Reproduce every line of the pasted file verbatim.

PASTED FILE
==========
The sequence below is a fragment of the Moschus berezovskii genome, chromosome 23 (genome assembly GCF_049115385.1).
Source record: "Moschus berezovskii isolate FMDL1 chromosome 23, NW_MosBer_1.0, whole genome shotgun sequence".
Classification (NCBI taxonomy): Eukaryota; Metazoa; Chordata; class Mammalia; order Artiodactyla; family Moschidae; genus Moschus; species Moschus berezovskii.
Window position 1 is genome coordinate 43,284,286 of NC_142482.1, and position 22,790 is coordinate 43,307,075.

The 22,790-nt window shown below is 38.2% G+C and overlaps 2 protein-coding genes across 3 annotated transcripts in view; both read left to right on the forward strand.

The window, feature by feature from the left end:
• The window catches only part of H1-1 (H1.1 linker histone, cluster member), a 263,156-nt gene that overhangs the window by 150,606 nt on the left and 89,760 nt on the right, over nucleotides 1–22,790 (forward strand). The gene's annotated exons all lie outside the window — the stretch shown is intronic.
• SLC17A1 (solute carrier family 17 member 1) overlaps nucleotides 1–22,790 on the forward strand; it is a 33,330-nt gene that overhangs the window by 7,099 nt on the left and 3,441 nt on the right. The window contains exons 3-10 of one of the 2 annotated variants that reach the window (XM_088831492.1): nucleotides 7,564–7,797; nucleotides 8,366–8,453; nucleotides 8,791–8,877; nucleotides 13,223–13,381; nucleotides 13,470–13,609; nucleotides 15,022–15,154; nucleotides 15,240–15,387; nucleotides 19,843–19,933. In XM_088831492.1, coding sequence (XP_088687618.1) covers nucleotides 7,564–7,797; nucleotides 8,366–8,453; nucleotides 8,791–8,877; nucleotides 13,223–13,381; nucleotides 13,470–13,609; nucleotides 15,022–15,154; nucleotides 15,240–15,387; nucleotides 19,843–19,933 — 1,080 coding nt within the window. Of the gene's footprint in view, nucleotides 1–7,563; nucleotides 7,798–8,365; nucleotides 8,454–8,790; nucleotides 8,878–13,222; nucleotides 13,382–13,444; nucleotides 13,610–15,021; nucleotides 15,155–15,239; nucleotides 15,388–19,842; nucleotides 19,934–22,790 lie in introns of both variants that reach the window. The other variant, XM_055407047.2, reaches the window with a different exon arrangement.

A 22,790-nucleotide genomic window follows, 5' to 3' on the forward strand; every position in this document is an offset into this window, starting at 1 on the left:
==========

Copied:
The sequence below is a fragment of the Moschus berezovskii genome, chromosome 23 (genome assembly GCF_049115385.1).
Source record: "Moschus berezovskii isolate FMDL1 chromosome 23, NW_MosBer_1.0, whole genome shotgun sequence".
Classification (NCBI taxonomy): Eukaryota; Metazoa; Chordata; class Mammalia; order Artiodactyla; family Moschidae; genus Moschus; species Moschus berezovskii.
Window position 1 is genome coordinate 43,284,286 of NC_142482.1, and position 22,790 is coordinate 43,307,075.

The 22,790-nt window shown below is 38.2% G+C and overlaps 2 protein-coding genes across 3 annotated transcripts in view; both read left to right on the forward strand.

The window, feature by feature from the left end:
• The window catches only part of H1-1 (H1.1 linker histone, cluster member), a 263,156-nt gene that overhangs the window by 150,606 nt on the left and 89,760 nt on the right, over nucleotides 1–22,790 (forward strand). The gene's annotated exons all lie outside the window — the stretch shown is intronic.
• SLC17A1 (solute carrier family 17 member 1) overlaps nucleotides 1–22,790 on the forward strand; it is a 33,330-nt gene that overhangs the window by 7,099 nt on the left and 3,441 nt on the right. The window contains exons 3-10 of one of the 2 annotated variants that reach the window (XM_088831492.1): nucleotides 7,564–7,797; nucleotides 8,366–8,453; nucleotides 8,791–8,877; nucleotides 13,223–13,381; nucleotides 13,470–13,609; nucleotides 15,022–15,154; nucleotides 15,240–15,387; nucleotides 19,843–19,933. In XM_088831492.1, coding sequence (XP_088687618.1) covers nucleotides 7,564–7,797; nucleotides 8,366–8,453; nucleotides 8,791–8,877; nucleotides 13,223–13,381; nucleotides 13,470–13,609; nucleotides 15,022–15,154; nucleotides 15,240–15,387; nucleotides 19,843–19,933 — 1,080 coding nt within the window. Of the gene's footprint in view, nucleotides 1–7,563; nucleotides 7,798–8,365; nucleotides 8,454–8,790; nucleotides 8,878–13,222; nucleotides 13,382–13,444; nucleotides 13,610–15,021; nucleotides 15,155–15,239; nucleotides 15,388–19,842; nucleotides 19,934–22,790 lie in introns of both variants that reach the window. The other variant, XM_055407047.2, reaches the window with a different exon arrangement.

A 22,790-nucleotide genomic window follows, 5' to 3' on the forward strand; every position in this document is an offset into this window, starting at 1 on the left: